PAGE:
Security Alert: Fraudulent URLs Tricking Users At Record levels

A recent report shows scammers using bogus URLs to send users to fraudulent websites in record numbers. The use of bogus URLs increased by 24% over 2018. Read on to see how they’re doing it.

Here is the general format of a web address: http://www.mywebsite.com/directories/filename.

In the example above, “mywebsite.com” is the real domain, called the Top Level Domain or TLD, because the slash immediately follows it. If you see anything else between the TLD and the slash, it is bogus.

Keeping the above example website in mind, let us look at some of the ways scammers try to trick us:

  • Website misspellings: http://www.mywebsit.com/sample/samplefile.html
    • Comment: the URL at first glance looks like our example, but the scammer left off the “e” at the end and misspelled the domain name. Other ways scammers use misspellings are: by dropping a letter (such as above), switching two letters (mywbesite), using double letters Myywebsite), etc.
  • Subdomain look-alikes: http://secure-mywebsite.com/sample/samplefile.html
    • Comment: “secure-mywebsite.com” is a completely different address than mywebsite.com. The hyphen between “secure” and “mywebsite” does not denote a subdomain, only a dot (.) operator does that. In this case, the scammer purchased a similar-looking domain. This type of fraud is called Typosquatting.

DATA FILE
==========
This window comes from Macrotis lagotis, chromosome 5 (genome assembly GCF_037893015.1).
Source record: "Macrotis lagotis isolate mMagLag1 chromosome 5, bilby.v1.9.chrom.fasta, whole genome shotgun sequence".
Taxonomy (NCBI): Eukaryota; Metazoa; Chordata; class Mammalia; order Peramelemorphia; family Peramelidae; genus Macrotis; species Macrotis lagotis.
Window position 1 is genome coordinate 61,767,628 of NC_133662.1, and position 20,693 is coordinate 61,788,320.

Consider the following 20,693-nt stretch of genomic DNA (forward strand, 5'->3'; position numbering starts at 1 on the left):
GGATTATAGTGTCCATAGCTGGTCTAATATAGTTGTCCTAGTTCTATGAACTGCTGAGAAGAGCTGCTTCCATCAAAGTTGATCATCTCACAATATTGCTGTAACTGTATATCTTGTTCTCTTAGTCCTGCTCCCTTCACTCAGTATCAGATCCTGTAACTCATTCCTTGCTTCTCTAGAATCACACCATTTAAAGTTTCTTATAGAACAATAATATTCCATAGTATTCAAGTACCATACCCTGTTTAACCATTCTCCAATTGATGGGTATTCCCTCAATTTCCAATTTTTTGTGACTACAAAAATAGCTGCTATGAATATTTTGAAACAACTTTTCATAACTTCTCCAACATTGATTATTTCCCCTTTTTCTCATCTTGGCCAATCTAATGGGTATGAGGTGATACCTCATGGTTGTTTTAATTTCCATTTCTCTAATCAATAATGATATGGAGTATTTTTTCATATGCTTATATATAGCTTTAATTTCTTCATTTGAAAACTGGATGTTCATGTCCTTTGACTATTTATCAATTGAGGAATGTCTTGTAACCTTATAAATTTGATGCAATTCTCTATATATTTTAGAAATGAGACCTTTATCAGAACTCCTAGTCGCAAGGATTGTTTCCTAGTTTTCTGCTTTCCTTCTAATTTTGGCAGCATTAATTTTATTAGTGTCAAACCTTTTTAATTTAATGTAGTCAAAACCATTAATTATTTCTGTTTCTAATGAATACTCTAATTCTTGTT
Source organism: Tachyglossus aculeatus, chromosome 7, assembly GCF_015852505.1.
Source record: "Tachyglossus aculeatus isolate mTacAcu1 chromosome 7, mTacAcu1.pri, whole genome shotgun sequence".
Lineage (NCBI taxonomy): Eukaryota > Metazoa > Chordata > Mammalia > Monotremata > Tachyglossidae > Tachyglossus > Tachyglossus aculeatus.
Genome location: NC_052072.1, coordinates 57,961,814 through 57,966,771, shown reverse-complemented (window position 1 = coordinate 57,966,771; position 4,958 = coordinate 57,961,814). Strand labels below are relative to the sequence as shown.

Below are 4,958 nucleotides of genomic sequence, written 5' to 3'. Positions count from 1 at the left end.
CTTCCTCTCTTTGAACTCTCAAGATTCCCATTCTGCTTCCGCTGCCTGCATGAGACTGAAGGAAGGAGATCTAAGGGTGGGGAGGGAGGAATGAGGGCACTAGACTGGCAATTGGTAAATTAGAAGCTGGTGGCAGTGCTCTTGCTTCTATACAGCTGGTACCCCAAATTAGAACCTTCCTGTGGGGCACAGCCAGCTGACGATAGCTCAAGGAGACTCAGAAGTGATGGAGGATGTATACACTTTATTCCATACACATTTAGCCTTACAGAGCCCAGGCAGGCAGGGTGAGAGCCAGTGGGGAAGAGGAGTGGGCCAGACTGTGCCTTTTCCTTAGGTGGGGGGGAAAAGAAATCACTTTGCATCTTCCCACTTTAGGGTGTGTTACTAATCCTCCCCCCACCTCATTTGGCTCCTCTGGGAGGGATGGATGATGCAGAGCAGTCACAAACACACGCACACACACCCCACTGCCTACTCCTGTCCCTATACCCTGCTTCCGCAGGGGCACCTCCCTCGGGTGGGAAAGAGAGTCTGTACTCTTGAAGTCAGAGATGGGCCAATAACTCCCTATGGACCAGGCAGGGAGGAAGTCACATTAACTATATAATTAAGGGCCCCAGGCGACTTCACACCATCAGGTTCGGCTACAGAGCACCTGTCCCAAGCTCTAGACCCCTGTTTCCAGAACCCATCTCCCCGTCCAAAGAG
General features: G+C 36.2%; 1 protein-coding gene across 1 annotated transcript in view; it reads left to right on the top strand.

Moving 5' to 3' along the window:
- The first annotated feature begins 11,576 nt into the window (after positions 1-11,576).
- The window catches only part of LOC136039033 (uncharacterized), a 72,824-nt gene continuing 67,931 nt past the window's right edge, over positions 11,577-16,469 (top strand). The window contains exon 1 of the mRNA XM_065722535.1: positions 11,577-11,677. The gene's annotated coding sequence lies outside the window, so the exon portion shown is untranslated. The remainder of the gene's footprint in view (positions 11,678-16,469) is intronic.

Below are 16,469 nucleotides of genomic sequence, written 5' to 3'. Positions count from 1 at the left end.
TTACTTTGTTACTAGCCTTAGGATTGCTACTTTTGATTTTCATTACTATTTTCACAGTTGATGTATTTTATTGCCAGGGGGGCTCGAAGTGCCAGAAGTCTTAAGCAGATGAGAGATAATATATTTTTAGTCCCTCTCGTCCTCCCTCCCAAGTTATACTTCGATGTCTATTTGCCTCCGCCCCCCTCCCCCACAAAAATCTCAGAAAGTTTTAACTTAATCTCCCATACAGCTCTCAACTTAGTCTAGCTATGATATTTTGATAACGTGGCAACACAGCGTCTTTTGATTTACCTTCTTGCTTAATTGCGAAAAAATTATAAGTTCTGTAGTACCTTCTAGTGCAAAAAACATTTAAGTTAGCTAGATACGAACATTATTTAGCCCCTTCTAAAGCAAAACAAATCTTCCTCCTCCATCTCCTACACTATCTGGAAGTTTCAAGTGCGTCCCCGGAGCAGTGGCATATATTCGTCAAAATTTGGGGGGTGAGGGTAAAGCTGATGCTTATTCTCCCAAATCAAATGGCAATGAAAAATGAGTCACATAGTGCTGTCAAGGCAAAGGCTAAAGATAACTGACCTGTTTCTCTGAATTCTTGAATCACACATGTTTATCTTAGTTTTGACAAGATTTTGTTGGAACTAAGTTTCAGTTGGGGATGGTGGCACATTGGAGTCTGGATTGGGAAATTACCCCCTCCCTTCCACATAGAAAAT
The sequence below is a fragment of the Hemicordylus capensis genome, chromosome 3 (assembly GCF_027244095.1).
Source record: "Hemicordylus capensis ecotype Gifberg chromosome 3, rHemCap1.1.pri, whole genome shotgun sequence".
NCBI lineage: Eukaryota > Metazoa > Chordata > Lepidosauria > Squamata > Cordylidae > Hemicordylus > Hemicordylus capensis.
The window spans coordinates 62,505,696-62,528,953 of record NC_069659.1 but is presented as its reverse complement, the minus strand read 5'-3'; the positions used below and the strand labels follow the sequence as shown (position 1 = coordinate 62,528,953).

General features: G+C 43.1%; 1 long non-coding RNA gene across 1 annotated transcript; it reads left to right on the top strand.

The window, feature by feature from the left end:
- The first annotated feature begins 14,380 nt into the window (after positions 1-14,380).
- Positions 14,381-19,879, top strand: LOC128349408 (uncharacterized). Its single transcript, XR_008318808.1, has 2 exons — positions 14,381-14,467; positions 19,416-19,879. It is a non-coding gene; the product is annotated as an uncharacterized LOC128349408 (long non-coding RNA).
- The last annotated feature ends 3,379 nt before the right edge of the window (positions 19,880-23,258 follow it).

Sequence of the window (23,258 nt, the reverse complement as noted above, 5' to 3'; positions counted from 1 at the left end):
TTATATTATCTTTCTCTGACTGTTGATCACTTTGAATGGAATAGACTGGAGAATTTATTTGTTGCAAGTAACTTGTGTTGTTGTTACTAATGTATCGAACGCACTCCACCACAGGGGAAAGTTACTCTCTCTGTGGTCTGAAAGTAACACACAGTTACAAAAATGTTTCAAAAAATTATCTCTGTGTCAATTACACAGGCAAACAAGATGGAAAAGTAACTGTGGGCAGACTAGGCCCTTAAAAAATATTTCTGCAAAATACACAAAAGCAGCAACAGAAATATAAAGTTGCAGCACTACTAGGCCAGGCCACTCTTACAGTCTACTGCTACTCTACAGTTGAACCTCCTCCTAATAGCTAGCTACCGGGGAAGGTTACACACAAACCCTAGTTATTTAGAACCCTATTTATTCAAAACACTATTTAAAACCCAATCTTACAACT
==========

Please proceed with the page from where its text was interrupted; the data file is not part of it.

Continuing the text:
• Using part of a legitimate site in the address: http://www.mywebsite.com.scamsite.com/sample/samplefile.html
    • Comment: this address includes the name of our sample site, but the fact that there is an additional dot(.) separator and another TLD tells you that the real domain is “scamsite.com” not “mywebsite.com.” There should only be one Top-level Domain or TLD (i.e. .com, .gov, .edu, etc.).
  • Using an “@” symbol with IP address: http://[email protected]/sample/samplefile.html
    • Comment: if you click this link, you’d be taken to a site with an IP address of 123.456.78.111, not to “mywebsite.com.”
  • Using a letter combination look-alike: http://www.rnywebsite.com/sample/samplefile.html
    • Comment: Look closely. The scammer used an “r” and an “n” to represent the letter “m” in the “mywebsite.com” address. Other letter combinations can be used depending on the website name such as a double “v” in place of a “w” (i.e., vv) in an address. Look carefully!

Criminals use bogus websites to download malware onto visitors’ PCs. Once infected, malware can find its way onto network drives, stealing confidential data, holding it ransom, or both.

Whenever using the web, be extremely vigilant. Look closely at all URLs before visiting websites. One letter off, and you could be taken to a fraudulent site with dire consequences. Stay alert!

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